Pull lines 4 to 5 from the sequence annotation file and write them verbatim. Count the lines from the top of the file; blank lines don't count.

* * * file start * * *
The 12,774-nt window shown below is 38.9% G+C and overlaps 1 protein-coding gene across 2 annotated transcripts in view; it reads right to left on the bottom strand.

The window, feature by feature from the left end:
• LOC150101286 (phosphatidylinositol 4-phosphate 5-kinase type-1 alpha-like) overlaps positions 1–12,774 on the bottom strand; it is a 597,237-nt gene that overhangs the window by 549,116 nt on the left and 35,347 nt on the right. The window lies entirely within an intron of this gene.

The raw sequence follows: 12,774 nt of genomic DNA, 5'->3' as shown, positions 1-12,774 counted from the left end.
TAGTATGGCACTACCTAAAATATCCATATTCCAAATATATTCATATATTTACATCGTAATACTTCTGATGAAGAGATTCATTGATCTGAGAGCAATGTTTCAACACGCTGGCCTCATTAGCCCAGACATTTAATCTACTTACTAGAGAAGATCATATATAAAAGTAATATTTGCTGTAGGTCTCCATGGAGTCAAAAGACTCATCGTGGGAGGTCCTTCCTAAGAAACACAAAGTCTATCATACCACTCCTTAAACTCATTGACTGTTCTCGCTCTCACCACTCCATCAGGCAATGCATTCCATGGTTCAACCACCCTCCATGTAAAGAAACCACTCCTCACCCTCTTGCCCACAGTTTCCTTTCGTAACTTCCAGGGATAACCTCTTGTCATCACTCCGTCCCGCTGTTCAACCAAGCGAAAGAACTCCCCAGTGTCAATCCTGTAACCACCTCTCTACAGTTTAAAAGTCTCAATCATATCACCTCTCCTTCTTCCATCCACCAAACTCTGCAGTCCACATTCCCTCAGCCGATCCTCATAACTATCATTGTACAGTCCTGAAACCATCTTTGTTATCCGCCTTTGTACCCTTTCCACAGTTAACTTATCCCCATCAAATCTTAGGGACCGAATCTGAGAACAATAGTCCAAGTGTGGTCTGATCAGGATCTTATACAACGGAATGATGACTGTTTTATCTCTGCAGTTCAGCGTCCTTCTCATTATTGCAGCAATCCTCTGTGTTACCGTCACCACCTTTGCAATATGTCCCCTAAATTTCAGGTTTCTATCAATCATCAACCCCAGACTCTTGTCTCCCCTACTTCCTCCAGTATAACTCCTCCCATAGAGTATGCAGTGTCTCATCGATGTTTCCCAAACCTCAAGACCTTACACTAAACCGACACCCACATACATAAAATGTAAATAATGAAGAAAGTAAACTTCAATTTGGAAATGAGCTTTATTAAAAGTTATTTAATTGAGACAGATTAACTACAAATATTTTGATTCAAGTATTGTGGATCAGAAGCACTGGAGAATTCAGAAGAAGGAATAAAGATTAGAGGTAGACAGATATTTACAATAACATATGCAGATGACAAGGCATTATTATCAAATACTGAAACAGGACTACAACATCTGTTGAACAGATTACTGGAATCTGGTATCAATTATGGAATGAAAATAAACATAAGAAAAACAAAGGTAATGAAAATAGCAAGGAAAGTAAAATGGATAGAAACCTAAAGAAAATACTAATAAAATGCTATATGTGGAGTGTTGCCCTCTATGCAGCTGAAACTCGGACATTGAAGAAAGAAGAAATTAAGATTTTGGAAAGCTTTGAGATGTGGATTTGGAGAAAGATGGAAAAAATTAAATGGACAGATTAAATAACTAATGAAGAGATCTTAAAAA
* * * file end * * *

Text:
The raw sequence follows: 12,774 nt of genomic DNA, 5'->3' as shown, positions 1-12,774 counted from the left end.
TAGTATGGCACTACCTAAAATATCCATATTCCAAATATATTCATATATTTACATCGTAATACTTCTGATGAAGAGATTCATTGATCTGAGAGCAATGTTTCAACACGCTGGCCTCATTAGCCCAGACATTTAATCTACTTACTAGAGAAGATCATATATAAAAGTAATATTTGCTGTAGGTCTCCATGGAGTCAAAAGACTCATCGTGGGAGGTCCTTCCTAAGAAACACAAAGTCTATCATACCACTCCTTAAACTCATTGACTGTTCTCGCTCTCACCACTCCATCAGGCAATGCATTCCATGGTTCAACCACCCTCCATGTAAAGAAACCACTCCTCACCCTCTTGCCCACAGTTTCCTTTCGTAACTTCCAGGGATAACCTCTTGTCATCACTCCGTCCCGCTGTTCAACCAAGCGAAAGAACTCCCCAGTGTCAATCCTGTAACCACCTCTCTACAGTTTAAAAGTCTCAATCATATCACCTCTCCTTCTTCCATCCACCAAACTCTGCAGTCCACATTCCCTCAGCCGATCCTCATAACTATCATTGTACAGTCCTGAAACCATCTTTGTTATCCGCCTTTGTACCCTTTCCACAGTTAACTTATCCCCATCAAATCTTAGGGACCGAATCTGAGAACAATAGTCCAAGTGTGGTCTGATCAGGATCTTATACAACGGAATGATGACTGTTTTATCTCTGCAGTTCAGCGTCCTTCTCATTATTGCAGCAATCCTCTGTGTTACCGTCACCACCTTTGCAATATGTCCCCTAAATTTCAGGTTTCTATCAATCATCAACCCCAGACTCTTGTCTCCCCTACTTCCTCCAGTATAACTCCTCCCATAGAGTATGCAGTGTCTCATCGATGTTTCCCAAACCTCAAGACCTTACACTAAACCGACACCCACATACATAAAATGTAAATAATGAAGAAAGTAAACTTCAATTTGGAAATGAGCTTTATTAAAAGTTATTTAATTGAGACAGATTAACTACAAATATTTTGATTCAAGTATTGTGGATCAGAAGCACTGGAGAATTCAGAAGAAGGAATAAAGATTAGAGGTAGACAGATATTTACAATAACATATGCAGATGACAAGGCATTATTATCAAATACTGAAACAGGACTACAACATCTGTTGAACAGATTACTGGAATCTGGTATCAATTATGGAATGAAAATAAACATAAGAAAAACAAAGGTAATGAAAATAGCAAGGAAAGTAAAATGGATAGAAACCTAAAGAAAATACTAATAAAATGCTATATGTGGAGTGTTGCCCTCTATGCAGCTGAAACTCGGACATTGAAGAAAGAAGAAATTAAGATTTTGGAAAGCTTTGAGATGTGGATTTGGAGAAAGATGGAAAAAATTAAATGGACAGATTAAATAACTAATGAAGAGATCTTAAAAA